FIG. 7 illustrates one embodiment of a refractive index detector 90 which may be used with any of the systems described above. The operating principle of the detector 90 is a measurement of the change in deflection of a light beam caused by the changing composition of the solution as analyte flows past the beam. Laser 92 is conveniently a diode laser having a power output of 1-10 mW. A laser whose output is visible is preferred, for convenience in adjustment of the system. At present, such visible lasers are commercially available with outputs at 750 nm. A diode laser is preferred over a gas (He-Ne) laser because the diode laser has intense fluctuations which are much smaller than those typically encountered in gas lasers. The beam emitted by laser 92 crosses capillary 18. Beyond the capillary 18, lens 94 (or a group of optical elements) is provided to recollimate or focus the beam onto position sensor 96 which is comprised of knife edge 98 and photodiode detector 102. This arrangement of position detector 96 enables the deflection of the beam passing through capillary 18 to be evaluated by differences in the degree of occlusion of the beam by knife edge 98. As an alternative to the above described configuration of position sensor 96, a split photodiode, a lateral effect photodiode or any other device which senses position of the beam from laser 92 can be employed.
FIG. 8 illustrates a conductance detector 108 for enabling analyte detection. Conductance detector 108 employs a pair of platinum or gold wires 110 which are conveniently no more than 0.0075 mm in diameter and are placed directly at the exit of capillary 18. Electro-osmosis carries the analyte past the wires 110 and into buffer reservoir 16. The wires comprise one arm of a Wheatstone resistance bridge operating at a frequency which is conveniently 5,000-10,000 Hz, which will be much higher than the velocity modulation frequency. It will be found convenient to provide the bridge exciting voltage and to deliver the output by means of isolation transformers, opto-isolators or other systems designed to isolate small signals from high DC and AC voltages. The amplitude of the bridge unbalance signal contains a DC term which is proportional to the concentrations of buffer and analyte and a term at the velocity modulation frequency which is proportional to the rate of change of analyte concentration which is processed through a synchronous demodulator.
Now with reference to FIG. 9, an indirect fluroescence detector 116 is shown. For detector 116, laser 118 is provided whose beam is focused through lens 120 into capillary 18. The excited fluorescence emission is gathered by lens 122 and presented to filter 124 and photodiode detector 126 which responds to emission intensity. In regions containing the analyte, buffer ions are replaced by analyte ions so that the decrease in fluorescence is in direct proportion to the concentration of analyte. The output from photodiode 126 is demodulated to yield a signal proportional to the rate of change of concentration. A He-Cd laser operating at 325 nm or a zeon arc lamp and filters may be used to isolate ultraviolet emissions are at present the most practical fluorescence excitation sources. However, it should be understood that fluorescence derivatives could be specially prepared for blue, green or red light excitation enabling operation with an argon ion He-Ne or diode laser.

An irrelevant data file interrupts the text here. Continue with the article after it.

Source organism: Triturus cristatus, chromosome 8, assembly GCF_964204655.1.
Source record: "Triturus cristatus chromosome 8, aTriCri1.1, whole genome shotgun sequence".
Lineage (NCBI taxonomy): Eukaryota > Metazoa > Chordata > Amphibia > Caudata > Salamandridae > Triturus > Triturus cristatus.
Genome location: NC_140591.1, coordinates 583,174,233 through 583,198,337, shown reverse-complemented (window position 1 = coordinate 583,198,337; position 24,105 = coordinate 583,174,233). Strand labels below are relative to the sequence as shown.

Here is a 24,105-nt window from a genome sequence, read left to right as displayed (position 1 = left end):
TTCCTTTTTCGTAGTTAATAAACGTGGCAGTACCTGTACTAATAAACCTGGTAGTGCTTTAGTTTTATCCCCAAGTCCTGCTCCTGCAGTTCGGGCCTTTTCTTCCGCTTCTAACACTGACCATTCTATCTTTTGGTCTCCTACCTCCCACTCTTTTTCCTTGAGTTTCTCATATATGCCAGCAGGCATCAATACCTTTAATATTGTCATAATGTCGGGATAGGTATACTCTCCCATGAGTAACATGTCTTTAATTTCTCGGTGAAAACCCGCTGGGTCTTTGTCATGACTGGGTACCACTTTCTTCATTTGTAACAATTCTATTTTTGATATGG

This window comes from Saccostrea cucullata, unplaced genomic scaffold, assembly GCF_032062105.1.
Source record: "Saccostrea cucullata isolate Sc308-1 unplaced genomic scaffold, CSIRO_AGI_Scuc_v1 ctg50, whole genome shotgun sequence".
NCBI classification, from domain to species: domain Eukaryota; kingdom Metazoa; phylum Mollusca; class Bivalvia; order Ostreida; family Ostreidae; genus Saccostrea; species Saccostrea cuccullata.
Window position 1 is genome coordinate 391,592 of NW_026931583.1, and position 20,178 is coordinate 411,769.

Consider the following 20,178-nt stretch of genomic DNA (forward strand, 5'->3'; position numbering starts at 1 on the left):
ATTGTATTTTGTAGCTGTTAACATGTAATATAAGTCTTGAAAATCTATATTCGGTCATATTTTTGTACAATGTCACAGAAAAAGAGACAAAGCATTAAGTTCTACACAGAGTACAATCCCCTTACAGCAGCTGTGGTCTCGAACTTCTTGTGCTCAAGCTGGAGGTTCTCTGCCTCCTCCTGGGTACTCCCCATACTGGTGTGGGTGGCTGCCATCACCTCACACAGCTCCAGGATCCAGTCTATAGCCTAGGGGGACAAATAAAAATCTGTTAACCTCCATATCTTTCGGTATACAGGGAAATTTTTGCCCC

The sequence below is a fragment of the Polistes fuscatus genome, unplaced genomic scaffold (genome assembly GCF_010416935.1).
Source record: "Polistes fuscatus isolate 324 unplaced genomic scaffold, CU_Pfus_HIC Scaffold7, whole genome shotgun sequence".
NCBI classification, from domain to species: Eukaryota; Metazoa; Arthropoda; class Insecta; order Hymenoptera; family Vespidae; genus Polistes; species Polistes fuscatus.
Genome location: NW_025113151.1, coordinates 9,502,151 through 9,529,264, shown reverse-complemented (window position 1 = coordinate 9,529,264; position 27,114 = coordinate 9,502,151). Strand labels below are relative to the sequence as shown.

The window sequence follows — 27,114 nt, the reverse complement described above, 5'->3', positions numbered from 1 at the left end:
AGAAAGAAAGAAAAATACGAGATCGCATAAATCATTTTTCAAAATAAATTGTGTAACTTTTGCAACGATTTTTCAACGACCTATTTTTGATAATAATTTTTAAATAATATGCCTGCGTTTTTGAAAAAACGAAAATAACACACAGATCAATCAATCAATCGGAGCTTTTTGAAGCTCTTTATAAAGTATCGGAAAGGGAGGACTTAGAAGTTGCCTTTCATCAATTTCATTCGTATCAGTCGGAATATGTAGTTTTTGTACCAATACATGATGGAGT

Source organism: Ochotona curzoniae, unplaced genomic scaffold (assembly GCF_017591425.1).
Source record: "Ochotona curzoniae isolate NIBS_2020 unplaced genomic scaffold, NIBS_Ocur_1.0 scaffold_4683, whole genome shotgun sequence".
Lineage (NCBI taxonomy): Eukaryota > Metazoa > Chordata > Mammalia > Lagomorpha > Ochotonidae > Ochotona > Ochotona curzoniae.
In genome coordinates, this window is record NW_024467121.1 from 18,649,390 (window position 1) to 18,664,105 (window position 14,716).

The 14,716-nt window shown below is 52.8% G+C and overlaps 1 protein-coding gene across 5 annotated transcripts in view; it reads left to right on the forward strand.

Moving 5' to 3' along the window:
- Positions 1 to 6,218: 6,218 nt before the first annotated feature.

While the above description constitutes the preferred embodiments of the present invention, it will be appreciated that the invention is susceptible of modification, variation and change without departing from the proper scope and fair meaning of the accompanying claims.
|1||Chen, C. Y. et al, "Capillary Zone Electrophoresis with Analyte Velocity Modulation, Application to Refractive Index Detection" Analytical Chemistry, 61(14) (1989), pp. 1590-1593.|
|2||*||Chen, C. Y. et al, Capillary Zone Electrophoresis with Analyte Velocity Modulation, Application to Refractive Index Detection Analytical Chemistry, 61(14) (1989), pp. 1590 1593.|
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|Cooperative Classification||G01N27/44773, G01N27/4473|
|European Classification||G01N27/447C4, G01N27/447B3B|
|Nov 22, 1988||AS||Assignment|
Owner name: REGENTS OF THE UNIVERSITY OF MICHIGAN, ANN ARBOR,
Free format text: ASSIGNMENT OF ASSIGNORS INTEREST.;ASSIGNORS:MORRIS, MICHAEL D.;CHEN, CHANG-YUH;DEMANA, TSHENGEDZENI;AND OTHERS;REEL/FRAME:004987/0857
Effective date: 19881121
Owner name: REGENTS OF THE UNIVERSITY OF MICHIGAN, A CONSITUTI
Free format text: ASSIGNMENT OF ASSIGNORS INTEREST;ASSIGNORS:MORRIS, MICHAEL D.;CHEN, CHANG-YUH;DEMANA, TSHENGEDZENI;AND OTHERS;REEL/FRAME:004987/0857
Effective date: 19881121
|Oct 19, 1993||REMI||Maintenance fee reminder mailed|
|Mar 20, 1994||LAPS||Lapse for failure to pay maintenance fees|
|May 31, 1994||FP||Expired due to failure to pay maintenance fee|
Effective date: 19940323
|Sep 23, 2008||AS||Assignment|
Owner name: NATIONAL INSTITUTES OF HEALTH (NIH), U.S. DEPT. OF
Free format text: CONFIRMATORY LICENSE;ASSIGNOR:UNIVERSITY OF MICHIGAN;REEL/FRAME:021569/0001